24th January 2020
|Beethoven||String Quartet No. 11 in F minor, Op. 95 "Serioso"|
|Britten||String Quartet No. 1 in D major, Op. 25|
|Whitley||Bluett *new commission*|
|Mendelssohn||String Quartet No. 6 in F minor, Op. 80|
Sturm und Drang was very fashionable in 18th Century music. The “storm and stress” presented at our January concert was the 19th century version, which, rather than being an artificial conceit, comes from the heart and soul of the composer. The Carducci Quartet opened their programme with Beethoven’s Op 95, which has one of the most arresting openings in all quartet literature – I found myself comparing it with the similarly striking beginning to Bartok’s 4th – and Beethoven’s passionate struggle with his material continues largely unabated throughout. The music requires concentration, and the notes sometimes need to be confronted as much as played. The Carduccis were not afraid of the considerable challenges this work presents, and the deep emotions present were very well conveyed by playing that was both passionate and lyrical.
Britten’s 1st Quartet that followed is from a very different sound-world, but the tension, although expressed in a more refined way than in the Beethoven, is still real. The Carduccis conveyed the complexity of Britten’s character evident in this piece, in an interpretation that was dynamically sensitive, both light of touch and robust in response as the music required.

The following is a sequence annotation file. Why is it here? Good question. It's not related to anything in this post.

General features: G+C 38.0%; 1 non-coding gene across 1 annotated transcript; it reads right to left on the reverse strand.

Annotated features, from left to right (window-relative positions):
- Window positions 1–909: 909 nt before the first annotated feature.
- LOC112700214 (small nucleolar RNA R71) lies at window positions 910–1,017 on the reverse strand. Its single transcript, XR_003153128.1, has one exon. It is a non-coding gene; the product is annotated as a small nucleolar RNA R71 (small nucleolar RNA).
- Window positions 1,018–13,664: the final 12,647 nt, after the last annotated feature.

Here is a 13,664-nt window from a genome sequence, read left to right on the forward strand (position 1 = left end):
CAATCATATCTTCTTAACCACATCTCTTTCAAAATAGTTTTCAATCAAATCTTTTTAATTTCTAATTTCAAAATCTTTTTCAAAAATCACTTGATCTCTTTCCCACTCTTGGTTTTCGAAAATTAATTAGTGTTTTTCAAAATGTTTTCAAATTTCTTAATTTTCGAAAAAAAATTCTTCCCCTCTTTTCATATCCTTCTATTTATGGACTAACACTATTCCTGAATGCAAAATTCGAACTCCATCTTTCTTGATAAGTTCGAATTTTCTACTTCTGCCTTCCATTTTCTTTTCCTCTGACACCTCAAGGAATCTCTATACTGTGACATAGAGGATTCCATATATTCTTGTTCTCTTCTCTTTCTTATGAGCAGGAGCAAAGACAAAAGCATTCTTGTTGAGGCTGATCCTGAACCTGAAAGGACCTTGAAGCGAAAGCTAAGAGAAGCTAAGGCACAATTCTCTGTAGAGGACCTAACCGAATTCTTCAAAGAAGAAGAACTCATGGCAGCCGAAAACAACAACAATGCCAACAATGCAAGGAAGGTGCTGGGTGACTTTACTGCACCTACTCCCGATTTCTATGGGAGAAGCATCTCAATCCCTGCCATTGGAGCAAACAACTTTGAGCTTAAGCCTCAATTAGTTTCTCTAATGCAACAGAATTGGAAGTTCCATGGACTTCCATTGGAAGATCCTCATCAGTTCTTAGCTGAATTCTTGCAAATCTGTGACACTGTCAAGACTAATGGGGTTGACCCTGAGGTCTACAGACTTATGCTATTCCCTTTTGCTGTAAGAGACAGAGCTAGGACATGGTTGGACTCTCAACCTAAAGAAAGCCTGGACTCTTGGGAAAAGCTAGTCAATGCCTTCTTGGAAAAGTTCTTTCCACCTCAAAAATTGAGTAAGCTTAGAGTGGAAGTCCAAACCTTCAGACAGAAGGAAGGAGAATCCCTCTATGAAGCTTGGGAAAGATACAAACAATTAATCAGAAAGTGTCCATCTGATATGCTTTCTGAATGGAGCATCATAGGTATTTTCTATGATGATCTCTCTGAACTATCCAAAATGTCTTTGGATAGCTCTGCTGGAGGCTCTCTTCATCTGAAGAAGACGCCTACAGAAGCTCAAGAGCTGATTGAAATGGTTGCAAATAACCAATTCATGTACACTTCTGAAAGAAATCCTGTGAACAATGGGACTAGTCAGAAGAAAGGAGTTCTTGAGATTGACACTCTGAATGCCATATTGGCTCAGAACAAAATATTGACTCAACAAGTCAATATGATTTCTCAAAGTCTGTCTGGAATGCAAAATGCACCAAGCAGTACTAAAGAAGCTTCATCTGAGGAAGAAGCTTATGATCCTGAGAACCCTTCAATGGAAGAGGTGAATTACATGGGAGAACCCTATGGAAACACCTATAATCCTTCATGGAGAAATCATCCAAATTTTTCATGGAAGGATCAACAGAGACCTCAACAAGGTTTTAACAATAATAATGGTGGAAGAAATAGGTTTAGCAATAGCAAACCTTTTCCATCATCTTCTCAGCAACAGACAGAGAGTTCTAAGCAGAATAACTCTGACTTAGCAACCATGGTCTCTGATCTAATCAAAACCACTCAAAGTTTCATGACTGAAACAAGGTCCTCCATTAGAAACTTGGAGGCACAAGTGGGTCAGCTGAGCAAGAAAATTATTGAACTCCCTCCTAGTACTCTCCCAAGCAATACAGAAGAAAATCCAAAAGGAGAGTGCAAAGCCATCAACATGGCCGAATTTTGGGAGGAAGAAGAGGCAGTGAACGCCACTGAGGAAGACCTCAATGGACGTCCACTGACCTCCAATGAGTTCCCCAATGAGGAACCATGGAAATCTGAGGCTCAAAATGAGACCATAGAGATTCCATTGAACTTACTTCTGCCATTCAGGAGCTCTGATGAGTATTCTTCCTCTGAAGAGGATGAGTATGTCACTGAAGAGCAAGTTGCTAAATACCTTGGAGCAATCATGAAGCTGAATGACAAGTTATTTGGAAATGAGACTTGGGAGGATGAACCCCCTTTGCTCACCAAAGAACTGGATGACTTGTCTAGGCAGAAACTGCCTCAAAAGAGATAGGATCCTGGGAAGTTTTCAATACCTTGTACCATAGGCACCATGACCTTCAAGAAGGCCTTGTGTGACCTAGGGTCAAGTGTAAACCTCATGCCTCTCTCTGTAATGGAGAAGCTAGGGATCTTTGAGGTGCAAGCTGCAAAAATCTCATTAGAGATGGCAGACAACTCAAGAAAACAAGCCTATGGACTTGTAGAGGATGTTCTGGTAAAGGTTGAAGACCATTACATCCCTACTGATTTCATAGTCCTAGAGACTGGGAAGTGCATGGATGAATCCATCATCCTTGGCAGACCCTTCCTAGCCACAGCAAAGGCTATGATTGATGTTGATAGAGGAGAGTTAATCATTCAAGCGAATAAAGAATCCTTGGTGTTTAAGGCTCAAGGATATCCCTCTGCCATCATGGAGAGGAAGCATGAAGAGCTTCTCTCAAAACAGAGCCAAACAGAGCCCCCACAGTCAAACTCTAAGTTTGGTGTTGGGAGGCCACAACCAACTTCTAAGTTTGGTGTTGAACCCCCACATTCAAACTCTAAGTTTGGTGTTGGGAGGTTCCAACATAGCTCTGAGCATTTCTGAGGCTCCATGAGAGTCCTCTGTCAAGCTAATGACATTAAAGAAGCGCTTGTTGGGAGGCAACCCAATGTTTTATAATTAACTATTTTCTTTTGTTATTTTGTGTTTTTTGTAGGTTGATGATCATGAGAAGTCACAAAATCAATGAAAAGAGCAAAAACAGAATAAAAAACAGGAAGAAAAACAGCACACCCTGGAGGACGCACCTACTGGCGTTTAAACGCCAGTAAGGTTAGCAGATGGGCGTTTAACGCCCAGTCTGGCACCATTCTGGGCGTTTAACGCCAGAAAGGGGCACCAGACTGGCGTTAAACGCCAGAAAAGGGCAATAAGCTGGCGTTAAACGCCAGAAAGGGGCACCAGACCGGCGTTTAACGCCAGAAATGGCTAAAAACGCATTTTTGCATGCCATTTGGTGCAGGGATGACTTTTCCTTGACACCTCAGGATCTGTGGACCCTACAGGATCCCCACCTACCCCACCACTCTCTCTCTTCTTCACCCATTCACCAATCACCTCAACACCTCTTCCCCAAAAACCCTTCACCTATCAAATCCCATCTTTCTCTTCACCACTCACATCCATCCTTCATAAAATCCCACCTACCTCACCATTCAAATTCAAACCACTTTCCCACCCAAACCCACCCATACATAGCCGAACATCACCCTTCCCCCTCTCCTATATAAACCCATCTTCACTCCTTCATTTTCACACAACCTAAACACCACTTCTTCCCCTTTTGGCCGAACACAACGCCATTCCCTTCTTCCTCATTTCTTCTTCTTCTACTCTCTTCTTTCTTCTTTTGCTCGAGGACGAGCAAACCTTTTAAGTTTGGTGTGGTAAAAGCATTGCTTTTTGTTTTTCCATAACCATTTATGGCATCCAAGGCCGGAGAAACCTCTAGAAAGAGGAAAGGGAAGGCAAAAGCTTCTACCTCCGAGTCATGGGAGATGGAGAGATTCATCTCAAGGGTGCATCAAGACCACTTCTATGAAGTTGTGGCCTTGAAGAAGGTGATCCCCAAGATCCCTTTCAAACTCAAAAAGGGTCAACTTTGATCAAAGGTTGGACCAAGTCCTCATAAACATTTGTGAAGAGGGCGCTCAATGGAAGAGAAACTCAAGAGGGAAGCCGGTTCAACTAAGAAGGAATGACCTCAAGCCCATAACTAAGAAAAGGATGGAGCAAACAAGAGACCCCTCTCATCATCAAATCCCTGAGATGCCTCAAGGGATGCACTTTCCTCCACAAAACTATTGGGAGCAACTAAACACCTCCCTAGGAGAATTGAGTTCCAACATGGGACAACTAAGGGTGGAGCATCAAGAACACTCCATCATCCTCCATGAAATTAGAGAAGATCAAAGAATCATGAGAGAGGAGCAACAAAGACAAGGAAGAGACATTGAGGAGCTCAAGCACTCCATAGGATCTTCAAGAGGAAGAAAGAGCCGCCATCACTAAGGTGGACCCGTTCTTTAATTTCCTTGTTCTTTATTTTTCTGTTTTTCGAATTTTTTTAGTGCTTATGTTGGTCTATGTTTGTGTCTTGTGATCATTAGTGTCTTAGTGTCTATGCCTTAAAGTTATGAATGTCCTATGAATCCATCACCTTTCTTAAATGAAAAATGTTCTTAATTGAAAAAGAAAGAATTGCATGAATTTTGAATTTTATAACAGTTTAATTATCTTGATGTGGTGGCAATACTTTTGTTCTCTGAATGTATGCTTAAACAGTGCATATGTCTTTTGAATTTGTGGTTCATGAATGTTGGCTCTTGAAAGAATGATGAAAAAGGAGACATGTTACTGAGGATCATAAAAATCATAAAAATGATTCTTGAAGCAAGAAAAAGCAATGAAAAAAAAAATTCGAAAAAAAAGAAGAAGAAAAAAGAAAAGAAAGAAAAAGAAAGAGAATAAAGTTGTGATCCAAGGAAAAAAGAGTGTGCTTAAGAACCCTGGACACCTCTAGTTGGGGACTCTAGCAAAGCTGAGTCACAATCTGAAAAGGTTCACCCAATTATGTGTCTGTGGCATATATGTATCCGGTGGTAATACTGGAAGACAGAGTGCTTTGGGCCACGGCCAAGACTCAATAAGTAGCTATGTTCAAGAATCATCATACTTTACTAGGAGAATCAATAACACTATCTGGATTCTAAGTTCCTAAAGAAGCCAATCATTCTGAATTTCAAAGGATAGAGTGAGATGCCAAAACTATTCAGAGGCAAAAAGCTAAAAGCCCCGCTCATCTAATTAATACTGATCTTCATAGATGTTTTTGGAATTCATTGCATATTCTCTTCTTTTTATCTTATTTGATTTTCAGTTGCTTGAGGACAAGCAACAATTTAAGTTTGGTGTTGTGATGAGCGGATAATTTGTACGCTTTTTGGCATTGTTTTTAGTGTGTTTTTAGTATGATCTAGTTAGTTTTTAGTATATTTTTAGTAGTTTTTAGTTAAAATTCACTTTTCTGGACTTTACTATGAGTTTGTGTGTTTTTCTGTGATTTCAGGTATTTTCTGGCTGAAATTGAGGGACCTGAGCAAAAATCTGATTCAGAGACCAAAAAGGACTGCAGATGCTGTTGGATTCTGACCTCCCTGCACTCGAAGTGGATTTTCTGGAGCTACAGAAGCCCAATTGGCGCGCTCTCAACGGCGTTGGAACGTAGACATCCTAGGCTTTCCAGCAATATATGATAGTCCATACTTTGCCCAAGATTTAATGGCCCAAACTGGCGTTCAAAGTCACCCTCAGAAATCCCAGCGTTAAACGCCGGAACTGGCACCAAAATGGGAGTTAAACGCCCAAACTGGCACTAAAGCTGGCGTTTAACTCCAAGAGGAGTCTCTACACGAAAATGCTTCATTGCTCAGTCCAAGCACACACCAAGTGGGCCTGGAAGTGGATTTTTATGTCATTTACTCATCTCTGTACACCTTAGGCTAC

Kate Whitley’s “work in progress” Bluett (the one completed movement of a quintet to be performed later in 2020) received its premiere after the interval, with the composer joining the Carduccis at the piano. Kate (right) has an interesting voice, and an individual approach to the always tricky problem of combining piano and strings. The piece is highly atmospheric, restrained in tone, and was well received by the audience. It provided a cooling contrast to what followed. Highly emotional, angry and despairing in the wake of his beloved sister’s death, Mendelssohn’s final quartet Op 80 made for a fitting climax to the evening. The Carduccis gave a stunning performance of this, full of passion and breathtaking ensemble playing.
What an evening!
Reviewer: Stephen Terry
Photographer: David James